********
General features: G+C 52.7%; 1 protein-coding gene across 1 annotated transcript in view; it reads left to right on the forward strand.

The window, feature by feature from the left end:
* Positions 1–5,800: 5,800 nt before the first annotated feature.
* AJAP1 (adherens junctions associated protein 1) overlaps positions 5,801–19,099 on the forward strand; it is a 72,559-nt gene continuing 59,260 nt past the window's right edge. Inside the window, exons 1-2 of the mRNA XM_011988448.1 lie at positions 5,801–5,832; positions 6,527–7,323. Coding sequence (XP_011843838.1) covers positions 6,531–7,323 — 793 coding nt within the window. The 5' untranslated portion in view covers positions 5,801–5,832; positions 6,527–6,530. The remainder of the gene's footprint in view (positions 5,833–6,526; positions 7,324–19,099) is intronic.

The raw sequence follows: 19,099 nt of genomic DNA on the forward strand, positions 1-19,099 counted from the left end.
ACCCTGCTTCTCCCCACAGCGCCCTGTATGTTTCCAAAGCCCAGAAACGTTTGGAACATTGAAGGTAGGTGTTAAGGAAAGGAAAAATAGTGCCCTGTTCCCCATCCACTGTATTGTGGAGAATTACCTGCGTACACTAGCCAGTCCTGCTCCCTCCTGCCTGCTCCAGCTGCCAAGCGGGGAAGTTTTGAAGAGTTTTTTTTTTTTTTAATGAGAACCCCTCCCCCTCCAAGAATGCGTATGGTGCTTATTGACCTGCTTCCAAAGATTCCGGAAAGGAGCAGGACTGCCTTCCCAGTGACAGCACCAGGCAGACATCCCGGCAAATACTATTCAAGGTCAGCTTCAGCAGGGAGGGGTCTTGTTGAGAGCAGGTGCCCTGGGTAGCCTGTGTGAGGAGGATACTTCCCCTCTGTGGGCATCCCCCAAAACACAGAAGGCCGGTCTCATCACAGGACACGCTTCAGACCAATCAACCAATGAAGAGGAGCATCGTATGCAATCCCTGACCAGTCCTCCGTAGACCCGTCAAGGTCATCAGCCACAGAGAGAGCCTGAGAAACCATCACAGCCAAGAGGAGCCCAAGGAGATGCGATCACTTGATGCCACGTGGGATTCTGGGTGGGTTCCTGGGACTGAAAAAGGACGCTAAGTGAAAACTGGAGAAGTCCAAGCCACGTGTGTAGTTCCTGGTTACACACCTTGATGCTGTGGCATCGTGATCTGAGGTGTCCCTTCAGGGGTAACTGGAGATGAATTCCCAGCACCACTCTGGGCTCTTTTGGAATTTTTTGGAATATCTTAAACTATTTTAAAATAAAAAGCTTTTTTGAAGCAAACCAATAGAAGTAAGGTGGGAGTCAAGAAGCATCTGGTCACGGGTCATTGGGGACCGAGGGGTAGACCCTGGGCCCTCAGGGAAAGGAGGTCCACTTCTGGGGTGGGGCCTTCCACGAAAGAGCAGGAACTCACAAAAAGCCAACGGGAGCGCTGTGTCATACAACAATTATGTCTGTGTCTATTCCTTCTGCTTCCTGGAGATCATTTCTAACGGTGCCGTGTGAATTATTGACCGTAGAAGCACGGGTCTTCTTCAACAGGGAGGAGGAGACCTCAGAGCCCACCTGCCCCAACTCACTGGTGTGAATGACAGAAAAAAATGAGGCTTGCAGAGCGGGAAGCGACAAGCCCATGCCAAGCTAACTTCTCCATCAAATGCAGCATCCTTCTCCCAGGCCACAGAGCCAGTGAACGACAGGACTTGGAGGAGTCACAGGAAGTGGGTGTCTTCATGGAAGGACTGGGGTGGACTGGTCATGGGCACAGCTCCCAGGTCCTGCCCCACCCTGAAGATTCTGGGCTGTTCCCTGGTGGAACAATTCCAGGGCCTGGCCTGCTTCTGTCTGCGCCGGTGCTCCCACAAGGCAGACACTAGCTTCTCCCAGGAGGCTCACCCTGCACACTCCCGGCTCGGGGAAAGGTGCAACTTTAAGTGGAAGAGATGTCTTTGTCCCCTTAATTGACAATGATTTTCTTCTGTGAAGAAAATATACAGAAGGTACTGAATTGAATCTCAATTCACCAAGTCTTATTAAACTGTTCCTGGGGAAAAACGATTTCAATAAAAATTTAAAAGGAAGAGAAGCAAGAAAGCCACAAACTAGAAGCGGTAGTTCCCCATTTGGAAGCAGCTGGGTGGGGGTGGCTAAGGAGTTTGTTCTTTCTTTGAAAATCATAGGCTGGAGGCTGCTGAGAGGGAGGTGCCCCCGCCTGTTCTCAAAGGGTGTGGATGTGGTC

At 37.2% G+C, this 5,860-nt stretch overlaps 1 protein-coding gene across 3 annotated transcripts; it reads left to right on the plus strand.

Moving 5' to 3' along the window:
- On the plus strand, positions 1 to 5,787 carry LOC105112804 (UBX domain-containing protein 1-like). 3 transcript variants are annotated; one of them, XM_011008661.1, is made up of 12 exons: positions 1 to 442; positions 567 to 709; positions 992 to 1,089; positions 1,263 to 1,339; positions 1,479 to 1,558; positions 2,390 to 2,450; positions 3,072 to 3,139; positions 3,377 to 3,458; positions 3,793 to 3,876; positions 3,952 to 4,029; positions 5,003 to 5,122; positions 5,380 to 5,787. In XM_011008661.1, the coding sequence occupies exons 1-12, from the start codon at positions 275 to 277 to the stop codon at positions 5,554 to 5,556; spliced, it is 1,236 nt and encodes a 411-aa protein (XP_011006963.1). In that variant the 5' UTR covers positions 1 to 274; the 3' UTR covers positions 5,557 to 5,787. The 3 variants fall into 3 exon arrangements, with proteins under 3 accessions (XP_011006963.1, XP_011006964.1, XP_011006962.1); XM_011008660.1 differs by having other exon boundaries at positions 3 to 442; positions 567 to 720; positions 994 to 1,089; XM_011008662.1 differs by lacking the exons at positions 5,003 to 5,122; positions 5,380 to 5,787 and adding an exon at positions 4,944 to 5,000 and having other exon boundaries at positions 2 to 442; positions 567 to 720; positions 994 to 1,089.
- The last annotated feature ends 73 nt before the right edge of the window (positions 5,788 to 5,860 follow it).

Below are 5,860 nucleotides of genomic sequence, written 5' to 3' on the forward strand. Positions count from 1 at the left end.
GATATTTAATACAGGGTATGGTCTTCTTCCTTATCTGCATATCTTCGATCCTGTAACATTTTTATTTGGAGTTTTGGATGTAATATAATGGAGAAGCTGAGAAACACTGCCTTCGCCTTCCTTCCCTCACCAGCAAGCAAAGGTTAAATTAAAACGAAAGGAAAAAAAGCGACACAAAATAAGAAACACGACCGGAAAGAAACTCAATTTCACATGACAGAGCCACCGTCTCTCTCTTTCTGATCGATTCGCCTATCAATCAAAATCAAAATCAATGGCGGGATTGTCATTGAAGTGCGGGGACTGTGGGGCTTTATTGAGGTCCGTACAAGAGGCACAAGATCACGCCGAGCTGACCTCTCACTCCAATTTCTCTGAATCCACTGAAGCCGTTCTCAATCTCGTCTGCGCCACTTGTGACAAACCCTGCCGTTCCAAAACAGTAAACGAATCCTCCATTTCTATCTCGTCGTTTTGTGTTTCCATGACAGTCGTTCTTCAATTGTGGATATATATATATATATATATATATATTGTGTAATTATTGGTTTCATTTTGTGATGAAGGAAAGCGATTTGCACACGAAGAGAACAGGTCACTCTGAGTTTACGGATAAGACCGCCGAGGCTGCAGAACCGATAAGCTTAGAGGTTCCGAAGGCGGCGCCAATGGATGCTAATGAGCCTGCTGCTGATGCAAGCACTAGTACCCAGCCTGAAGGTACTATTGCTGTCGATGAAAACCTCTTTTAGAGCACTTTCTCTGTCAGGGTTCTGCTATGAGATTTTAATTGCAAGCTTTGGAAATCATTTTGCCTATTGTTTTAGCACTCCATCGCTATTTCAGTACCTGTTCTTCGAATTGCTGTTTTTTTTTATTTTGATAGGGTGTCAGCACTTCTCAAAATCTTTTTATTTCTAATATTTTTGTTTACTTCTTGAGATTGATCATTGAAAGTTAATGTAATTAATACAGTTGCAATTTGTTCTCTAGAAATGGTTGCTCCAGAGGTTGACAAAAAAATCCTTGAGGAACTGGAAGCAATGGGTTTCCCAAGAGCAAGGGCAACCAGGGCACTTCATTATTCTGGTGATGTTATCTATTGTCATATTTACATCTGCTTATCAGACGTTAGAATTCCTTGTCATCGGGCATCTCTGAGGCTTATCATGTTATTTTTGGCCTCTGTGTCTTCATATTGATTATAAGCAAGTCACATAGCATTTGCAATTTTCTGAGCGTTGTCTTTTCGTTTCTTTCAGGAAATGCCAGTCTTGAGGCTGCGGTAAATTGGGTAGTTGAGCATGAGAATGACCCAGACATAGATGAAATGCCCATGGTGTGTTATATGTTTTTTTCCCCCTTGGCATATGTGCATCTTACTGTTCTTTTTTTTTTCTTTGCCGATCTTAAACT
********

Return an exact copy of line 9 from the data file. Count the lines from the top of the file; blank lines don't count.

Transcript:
- On the plus strand, positions 1 to 5,787 carry LOC105112804 (UBX domain-containing protein 1-like). 3 transcript variants are annotated; one of them, XM_011008661.1, is made up of 12 exons: positions 1 to 442; positions 567 to 709; positions 992 to 1,089; positions 1,263 to 1,339; positions 1,479 to 1,558; positions 2,390 to 2,450; positions 3,072 to 3,139; positions 3,377 to 3,458; positions 3,793 to 3,876; positions 3,952 to 4,029; positions 5,003 to 5,122; positions 5,380 to 5,787. In XM_011008661.1, the coding sequence occupies exons 1-12, from the start codon at positions 275 to 277 to the stop codon at positions 5,554 to 5,556; spliced, it is 1,236 nt and encodes a 411-aa protein (XP_011006963.1). In that variant the 5' UTR covers positions 1 to 274; the 3' UTR covers positions 5,557 to 5,787. The 3 variants fall into 3 exon arrangements, with proteins under 3 accessions (XP_011006963.1, XP_011006964.1, XP_011006962.1); XM_011008660.1 differs by having other exon boundaries at positions 3 to 442; positions 567 to 720; positions 994 to 1,089; XM_011008662.1 differs by lacking the exons at positions 5,003 to 5,122; positions 5,380 to 5,787 and adding an exon at positions 4,944 to 5,000 and having other exon boundaries at positions 2 to 442; positions 567 to 720; positions 994 to 1,089.